The Braves and left-hander Max Fried had talks about a contract extension prior to the start of last season, according to Justin Toscano of the Atlanta Journal-Constitution. Obviously no agreement was reached, and it isn’t known if any more negotiations have since taken place between the two sides.
As expected, president of baseball operations Alex Anthopoulos gave no hints when speaking with Toscano and other reporters at the Winter Meetings, saying “We have [Fried] under contract for ‘24; he’s not under contract for 2025. Obviously, anything beyond that, we’re going to keep that private. I can go into all the comments about how great he is, but I’ve done that many times in the past….We always have an eye on ‘25, but the focus for us is ‘24.”
2023 was a difficult season for Fried, who pitched only 77 2/3 innings during the regular season due to a forearm strain, a hamstring strain, and a blister problem that emerged in late September. Fried didn’t pitch from September 21 until Game 2 of the NLDS on October 9, and the long layoff could’ve contributed to his shaky performance of three runs allowed over four innings of work (though Game 2 was Atlanta’s lone win of the NLDS).
Despite the injuries and the Braves’ disappointingly short playoff run, Fried still delivered when he was healthy enough to pitch. The southpaw posted a 2.55 ERA over his 77 2/3 regular-season frames, as well as a 25.7% strikeout rate and 5.8% walk rate that bettered his career averages in both categories heading into 2023. The injury concerns can’t be completely set aside heading into next season and into the future, yet there is no doubt that Fried still looks like one of baseball’s top pitchers.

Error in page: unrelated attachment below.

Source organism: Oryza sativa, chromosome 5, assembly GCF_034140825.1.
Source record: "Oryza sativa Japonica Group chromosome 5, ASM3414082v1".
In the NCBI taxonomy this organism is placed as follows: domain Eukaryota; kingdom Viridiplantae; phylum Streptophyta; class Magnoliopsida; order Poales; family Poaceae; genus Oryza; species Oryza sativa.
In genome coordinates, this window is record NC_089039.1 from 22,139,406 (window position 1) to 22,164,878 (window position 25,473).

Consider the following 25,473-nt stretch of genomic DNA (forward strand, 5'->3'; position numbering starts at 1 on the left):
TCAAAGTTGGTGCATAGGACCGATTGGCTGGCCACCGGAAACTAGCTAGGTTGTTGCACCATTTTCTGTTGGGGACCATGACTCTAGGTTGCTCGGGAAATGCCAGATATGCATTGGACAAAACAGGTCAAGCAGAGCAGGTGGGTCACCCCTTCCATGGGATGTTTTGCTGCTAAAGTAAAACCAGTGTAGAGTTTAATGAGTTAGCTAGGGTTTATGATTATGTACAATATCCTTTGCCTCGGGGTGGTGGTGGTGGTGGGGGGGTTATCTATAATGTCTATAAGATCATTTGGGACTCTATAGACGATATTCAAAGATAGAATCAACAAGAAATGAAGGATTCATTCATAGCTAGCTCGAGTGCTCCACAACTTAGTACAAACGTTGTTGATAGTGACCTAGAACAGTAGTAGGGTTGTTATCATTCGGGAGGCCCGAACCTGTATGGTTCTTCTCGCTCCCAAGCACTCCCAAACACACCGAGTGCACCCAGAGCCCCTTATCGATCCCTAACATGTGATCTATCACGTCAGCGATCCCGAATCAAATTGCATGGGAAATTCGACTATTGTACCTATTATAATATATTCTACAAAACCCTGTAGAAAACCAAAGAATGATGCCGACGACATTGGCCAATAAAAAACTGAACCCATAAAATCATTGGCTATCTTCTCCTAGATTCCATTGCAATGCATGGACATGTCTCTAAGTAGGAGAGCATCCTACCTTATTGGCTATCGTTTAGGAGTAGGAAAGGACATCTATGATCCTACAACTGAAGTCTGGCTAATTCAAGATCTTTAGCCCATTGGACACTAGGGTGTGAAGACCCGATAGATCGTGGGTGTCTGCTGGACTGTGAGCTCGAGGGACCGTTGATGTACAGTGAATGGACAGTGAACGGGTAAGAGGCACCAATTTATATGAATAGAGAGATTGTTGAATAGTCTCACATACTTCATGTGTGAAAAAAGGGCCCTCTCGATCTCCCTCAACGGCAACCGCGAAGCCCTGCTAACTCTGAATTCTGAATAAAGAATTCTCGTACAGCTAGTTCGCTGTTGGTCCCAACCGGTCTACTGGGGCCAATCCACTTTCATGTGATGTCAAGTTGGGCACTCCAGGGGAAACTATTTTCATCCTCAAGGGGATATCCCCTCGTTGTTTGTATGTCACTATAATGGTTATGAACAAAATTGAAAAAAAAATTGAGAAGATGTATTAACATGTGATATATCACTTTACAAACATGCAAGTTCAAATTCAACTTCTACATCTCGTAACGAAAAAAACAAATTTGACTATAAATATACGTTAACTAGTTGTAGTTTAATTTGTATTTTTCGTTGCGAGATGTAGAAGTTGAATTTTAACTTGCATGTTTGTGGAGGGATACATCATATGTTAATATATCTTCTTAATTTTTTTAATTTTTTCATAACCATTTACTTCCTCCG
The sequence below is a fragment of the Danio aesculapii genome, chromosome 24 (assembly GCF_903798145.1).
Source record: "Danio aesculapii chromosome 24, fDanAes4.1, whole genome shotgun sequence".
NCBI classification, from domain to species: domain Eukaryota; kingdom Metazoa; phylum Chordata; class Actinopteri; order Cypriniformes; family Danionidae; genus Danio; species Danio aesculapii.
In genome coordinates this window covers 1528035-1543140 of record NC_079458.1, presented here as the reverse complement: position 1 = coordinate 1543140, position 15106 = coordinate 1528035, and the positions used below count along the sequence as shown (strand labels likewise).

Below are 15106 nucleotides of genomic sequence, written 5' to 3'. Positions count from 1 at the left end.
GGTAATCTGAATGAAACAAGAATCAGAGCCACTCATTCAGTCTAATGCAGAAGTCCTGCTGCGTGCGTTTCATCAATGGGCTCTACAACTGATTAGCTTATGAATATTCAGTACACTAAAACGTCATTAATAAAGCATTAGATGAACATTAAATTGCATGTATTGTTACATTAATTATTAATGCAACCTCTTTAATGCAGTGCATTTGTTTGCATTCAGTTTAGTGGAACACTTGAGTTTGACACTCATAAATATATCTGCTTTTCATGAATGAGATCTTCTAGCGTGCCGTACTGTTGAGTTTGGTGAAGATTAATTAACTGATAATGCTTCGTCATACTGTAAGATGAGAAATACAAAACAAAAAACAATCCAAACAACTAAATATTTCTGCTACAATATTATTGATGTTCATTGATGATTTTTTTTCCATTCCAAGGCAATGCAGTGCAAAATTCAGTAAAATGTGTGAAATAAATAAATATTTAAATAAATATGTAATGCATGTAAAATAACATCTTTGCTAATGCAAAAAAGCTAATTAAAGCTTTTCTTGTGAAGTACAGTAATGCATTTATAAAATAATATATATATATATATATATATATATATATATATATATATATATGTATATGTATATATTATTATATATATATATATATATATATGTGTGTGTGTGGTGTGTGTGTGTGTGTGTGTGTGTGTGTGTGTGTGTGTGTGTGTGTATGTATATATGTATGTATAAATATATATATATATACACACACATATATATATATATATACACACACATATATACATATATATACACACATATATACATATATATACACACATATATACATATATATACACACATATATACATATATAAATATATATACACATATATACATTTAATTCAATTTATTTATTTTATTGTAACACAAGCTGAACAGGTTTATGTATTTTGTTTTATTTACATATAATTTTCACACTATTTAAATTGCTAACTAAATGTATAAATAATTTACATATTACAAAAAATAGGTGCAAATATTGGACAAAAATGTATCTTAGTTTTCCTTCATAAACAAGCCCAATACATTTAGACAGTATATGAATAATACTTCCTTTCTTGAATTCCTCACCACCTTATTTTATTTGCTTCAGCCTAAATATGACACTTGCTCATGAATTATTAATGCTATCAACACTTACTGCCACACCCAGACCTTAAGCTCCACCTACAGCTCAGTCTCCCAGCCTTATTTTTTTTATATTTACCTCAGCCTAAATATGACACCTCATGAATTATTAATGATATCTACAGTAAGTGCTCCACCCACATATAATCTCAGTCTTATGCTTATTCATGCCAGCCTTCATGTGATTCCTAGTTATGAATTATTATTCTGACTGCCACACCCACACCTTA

That track record has manifested itself with a $14.4MM projected salary for Fried this winter as he enters his fourth and final year of arbitration eligibility as a Super Two player. Considering that Fried and the Braves have gone to hearings in each of the last two offseasons (Fried won in 2022, the Braves won in 2023), this will be one of the more interesting arbitration situations to monitor this winter, even if Fried’s injuries will limit his raise to only slightly beyond his $13.5MM salary for 2023.
There’s still plenty of time for the Braves and Fried’s representatives at CAA to work out an extension, and continue Atlanta’s strategy of locking up its stars to long-term deals. As Toscano notes, however, the team doesn’t extend everyone, as Freddie Freeman and Dansby Swanson both departed in free agency in each of the last two offseasons. The Braves have also tended to pursue extensions with players earlier in their careers, not players as close to free agency as Fried. From the pitcher’s perspective, he might also not want to sign a long-term deal coming off a relative down year, as a healthy and effective 2024 campaign will put Fried in line for a hefty contract next winter.
For speculation’s sake, it seems unlikely that Atlanta might consider dealing Fried this offseason if they think an extension can’t or won’t be worked out. Anthopoulos certainly has a long history of bold trades, yet since Atlanta is already looking to starting pitching, it would take a particularly creative move or sets of moves to bolster the rotation while also moving arguably the team’s best starter. Considering what happened with Freeman and Swanson, it wouldn’t be surprising to see the Braves keep Fried and then let him get to free agency and perhaps depart.